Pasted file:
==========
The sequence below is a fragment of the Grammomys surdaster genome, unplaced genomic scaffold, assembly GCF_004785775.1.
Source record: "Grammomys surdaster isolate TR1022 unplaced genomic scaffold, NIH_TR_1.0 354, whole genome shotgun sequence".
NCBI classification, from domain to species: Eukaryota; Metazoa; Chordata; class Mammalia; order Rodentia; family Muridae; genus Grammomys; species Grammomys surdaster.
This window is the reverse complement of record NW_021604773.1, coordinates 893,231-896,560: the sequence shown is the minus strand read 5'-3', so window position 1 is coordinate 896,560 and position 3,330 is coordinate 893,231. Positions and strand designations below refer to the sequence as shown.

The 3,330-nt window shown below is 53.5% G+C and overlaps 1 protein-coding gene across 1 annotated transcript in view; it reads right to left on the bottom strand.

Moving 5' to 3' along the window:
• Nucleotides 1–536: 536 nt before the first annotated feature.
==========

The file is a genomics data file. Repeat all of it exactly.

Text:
The sequence below is a fragment of the Grammomys surdaster genome, unplaced genomic scaffold, assembly GCF_004785775.1.
Source record: "Grammomys surdaster isolate TR1022 unplaced genomic scaffold, NIH_TR_1.0 354, whole genome shotgun sequence".
NCBI classification, from domain to species: Eukaryota; Metazoa; Chordata; class Mammalia; order Rodentia; family Muridae; genus Grammomys; species Grammomys surdaster.
This window is the reverse complement of record NW_021604773.1, coordinates 893,231-896,560: the sequence shown is the minus strand read 5'-3', so window position 1 is coordinate 896,560 and position 3,330 is coordinate 893,231. Positions and strand designations below refer to the sequence as shown.

The 3,330-nt window shown below is 53.5% G+C and overlaps 1 protein-coding gene across 1 annotated transcript in view; it reads right to left on the bottom strand.

Moving 5' to 3' along the window:
• Nucleotides 1–536: 536 nt before the first annotated feature.